The advancement of natural language processing has made interacting with technology easier than ever. Telcos like DISH and Comcast have made use of this branch of artificial intelligence to improve the user interface of their products. One example of this is allowing customers to navigate channels and save shows as “favorites” using only their natural speech. Visually impaired customers can make use of vocal relay features to hear titles and time-slots read back to them in response to spoken commands, widening the user base of the company.
5: Content Customization
If you’re a Netflix user, I’m sure you’ve seen the “Recommended for you” and “Because you watched (insert show title)” recommendations. They used to be embarrassingly bad, but these suggestions have noticeably improved over the years.
Netflix has succeeded partly on the back of its recommendation engine, which tailors displayed content based on user behavior (in other words, your telecom data). Comcast is making moves towards a similar system, utilizing machine vision algorithms and user metadata to craft a personalized experience for the customer. As companies begin to create increasingly precise user profiles, we are approaching the point of your telco knowing more about your behavior than you do, solely from the telecom data you put out.This can have a lot of advantages, one of the more obvious ones include being introduced to a new favorite show.
6: Variable Data Caps
Nobody likes data caps that restrict them, but paying for data usage you’re not actually using is nearly as bad. Some telecom companies are moving towards a system that calculates data caps based on user behavior and adjusts the price accordingly, in an effort to be as fair as possible. Whether or not you think corporations will use tiered pricing in a reasonable way depends on your opinion of said corporations. On paper, big data may be able to determine what kind of data consumer you are and adjust your data restrictions to fit your specific needs. This could potentially save you hundreds of dollars a year.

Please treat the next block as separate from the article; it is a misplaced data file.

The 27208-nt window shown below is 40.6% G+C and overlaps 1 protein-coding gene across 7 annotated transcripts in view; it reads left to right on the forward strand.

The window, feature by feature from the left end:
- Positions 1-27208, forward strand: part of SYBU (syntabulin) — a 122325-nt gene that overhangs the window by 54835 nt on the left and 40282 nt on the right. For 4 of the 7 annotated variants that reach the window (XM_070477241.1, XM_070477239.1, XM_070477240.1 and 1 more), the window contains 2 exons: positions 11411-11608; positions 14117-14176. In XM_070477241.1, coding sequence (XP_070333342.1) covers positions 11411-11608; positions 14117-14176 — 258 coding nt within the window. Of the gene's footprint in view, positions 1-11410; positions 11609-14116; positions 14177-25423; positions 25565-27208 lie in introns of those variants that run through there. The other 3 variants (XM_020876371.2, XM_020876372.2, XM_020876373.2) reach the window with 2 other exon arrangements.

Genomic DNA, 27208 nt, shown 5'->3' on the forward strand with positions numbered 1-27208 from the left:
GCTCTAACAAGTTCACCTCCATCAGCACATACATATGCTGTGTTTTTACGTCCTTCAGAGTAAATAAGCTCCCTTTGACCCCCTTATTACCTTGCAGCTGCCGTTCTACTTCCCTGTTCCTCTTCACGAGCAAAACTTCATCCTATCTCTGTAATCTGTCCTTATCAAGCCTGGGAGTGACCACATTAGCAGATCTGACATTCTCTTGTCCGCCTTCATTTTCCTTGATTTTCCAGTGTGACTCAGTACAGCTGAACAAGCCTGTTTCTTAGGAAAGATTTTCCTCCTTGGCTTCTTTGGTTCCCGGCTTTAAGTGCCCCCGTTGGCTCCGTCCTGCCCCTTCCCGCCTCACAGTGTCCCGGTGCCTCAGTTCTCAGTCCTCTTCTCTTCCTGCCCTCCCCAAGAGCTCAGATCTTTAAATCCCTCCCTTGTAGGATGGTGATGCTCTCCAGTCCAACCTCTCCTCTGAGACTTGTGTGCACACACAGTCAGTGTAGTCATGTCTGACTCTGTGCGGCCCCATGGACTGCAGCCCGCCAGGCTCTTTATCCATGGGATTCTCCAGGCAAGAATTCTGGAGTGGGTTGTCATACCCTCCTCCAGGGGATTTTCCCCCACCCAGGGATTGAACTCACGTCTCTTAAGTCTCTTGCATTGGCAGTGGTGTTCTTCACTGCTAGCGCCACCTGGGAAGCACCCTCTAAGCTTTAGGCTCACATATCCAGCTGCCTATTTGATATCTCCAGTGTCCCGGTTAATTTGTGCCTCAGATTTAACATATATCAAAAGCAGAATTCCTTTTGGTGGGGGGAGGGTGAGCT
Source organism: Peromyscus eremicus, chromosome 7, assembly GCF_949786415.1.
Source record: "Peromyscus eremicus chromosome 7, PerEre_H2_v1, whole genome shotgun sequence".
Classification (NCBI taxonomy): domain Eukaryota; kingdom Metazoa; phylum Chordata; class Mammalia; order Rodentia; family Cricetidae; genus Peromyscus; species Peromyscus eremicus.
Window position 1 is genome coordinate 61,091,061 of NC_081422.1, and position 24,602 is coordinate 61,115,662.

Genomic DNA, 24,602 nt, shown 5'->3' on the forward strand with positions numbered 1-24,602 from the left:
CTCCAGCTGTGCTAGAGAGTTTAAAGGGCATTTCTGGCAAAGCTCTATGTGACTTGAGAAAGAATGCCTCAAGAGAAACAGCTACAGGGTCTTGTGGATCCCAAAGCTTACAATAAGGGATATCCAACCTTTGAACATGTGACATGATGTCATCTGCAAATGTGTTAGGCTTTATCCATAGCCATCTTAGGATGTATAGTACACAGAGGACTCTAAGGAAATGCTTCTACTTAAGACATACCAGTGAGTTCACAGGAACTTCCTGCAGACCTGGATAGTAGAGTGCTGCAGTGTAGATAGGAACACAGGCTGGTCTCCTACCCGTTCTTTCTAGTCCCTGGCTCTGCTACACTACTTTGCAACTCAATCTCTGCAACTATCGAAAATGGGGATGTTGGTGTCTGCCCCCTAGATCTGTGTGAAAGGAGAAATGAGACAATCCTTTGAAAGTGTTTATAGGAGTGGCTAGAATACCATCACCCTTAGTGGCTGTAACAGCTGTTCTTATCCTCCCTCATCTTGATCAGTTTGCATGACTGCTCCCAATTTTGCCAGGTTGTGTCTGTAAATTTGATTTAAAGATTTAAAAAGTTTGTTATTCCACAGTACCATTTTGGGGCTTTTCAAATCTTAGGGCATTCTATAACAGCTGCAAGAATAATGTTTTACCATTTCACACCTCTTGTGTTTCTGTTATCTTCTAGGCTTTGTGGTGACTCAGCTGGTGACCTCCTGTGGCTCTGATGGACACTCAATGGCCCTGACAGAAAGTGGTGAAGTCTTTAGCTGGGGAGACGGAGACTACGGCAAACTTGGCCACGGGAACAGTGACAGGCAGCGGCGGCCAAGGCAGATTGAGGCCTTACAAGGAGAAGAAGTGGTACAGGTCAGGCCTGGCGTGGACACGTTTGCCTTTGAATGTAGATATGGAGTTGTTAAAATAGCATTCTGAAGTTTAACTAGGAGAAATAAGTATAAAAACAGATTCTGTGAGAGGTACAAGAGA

For as long as data could be extracted from phone calls, the telecommunications industry has been collecting your telecom data. “Call detail records” (CDRs) are a treasure trove of user information.
CDRs are accompanied by metadata which includes parameters such as the numbers of both speakers on the call, the route the call took to connect, any faulty conditions the call experienced, and more. Machine learning models are already working to translate CDRs into valuable insights on improving call quality and customer interactions.
It’s important to note that phone companies aren’t the only ones making use of this specific data. Since this metadata contains limited personal information, the Supreme Court ruled that it does not fall under the 4th Amendment, and as such, CDRs are used by law enforcement almost as much as by telcos.
Sabrina Dominguez: Sabrina holds a B.S. in Business Administration with a specialization in Marketing Management from Central Washington University. She has a passion for Search engine optimization and marketing.
James Kennedy: James holds a B.A. in Biology with a Creative Writing minor from Whitman College. He is a lifelong writer with a curiosity for the sciences.
This is the first part in a series identifying the practical uses of data science in various industries. Stay tuned for the second part, which will cover data in the healthcare sector.